The situation: five guys, most of them athletes about to play in the football championship game, produce a song called “Fat B******” in Mack’s recording studio, where they are supposed to be making beats. They refer to several girls by name. The song — with foul language –goes viral. The girls are angry and hurt. The school administration has to take action.
You’d expect the guys to be suspended. Yes, they were for three school days but NO FOOTBALL GAMES. You’d expect them to have to apologize: yes, they did, in a private letter to the principal, but not publicly, and not directly to the girls.
“Boys will be boys,” is what one girl reported being told before leaving our school. Another girl reported being told, “Well, you girls STARTED it: you yelled at the boys in the hallways, you were disrespectful. This is just tit for tat.” Their answer: “We were direct, and we didn’t embarrass the guys in front of the entire community.”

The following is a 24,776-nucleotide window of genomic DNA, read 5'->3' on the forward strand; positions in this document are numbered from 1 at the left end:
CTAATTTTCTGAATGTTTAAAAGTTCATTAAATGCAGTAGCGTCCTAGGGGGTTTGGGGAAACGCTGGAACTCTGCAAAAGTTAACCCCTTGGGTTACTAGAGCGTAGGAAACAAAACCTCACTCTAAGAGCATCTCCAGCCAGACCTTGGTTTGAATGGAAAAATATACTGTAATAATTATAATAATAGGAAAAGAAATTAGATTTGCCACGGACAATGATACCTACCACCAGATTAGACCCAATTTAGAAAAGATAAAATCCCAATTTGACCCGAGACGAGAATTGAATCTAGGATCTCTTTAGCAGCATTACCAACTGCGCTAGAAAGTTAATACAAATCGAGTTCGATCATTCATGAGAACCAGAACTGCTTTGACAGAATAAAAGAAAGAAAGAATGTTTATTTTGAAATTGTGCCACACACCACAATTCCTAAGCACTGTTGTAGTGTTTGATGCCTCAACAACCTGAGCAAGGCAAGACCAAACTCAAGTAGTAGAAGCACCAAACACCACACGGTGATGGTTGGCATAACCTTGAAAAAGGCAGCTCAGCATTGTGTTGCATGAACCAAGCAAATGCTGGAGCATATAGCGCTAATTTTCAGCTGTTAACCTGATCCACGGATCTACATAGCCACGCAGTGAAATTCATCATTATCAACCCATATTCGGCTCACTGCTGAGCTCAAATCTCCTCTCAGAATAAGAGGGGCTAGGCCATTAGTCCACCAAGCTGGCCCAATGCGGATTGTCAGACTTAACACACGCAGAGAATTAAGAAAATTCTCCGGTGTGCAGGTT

According to attendance clerk Sam McNeal, all but one of the girls named transferred to other schools. Before the girls left, they retaliated by creating a song of their own — even McNeal found it tame –against the boys who created the original song. “The boys were to supposed to apologize publicly. I don’t know why it didn’t happen,” said McNeal.
I feel that the lack of real punishment has affected the culture at my school. Are we saying athletes deserve better treatment? Are we afraid to hurt their chances of getting recruited? The boys have not made a public apology to all who were affected by the creation and release of the song. That includes me. I may not have been named in the song, but I found it offensive to all women.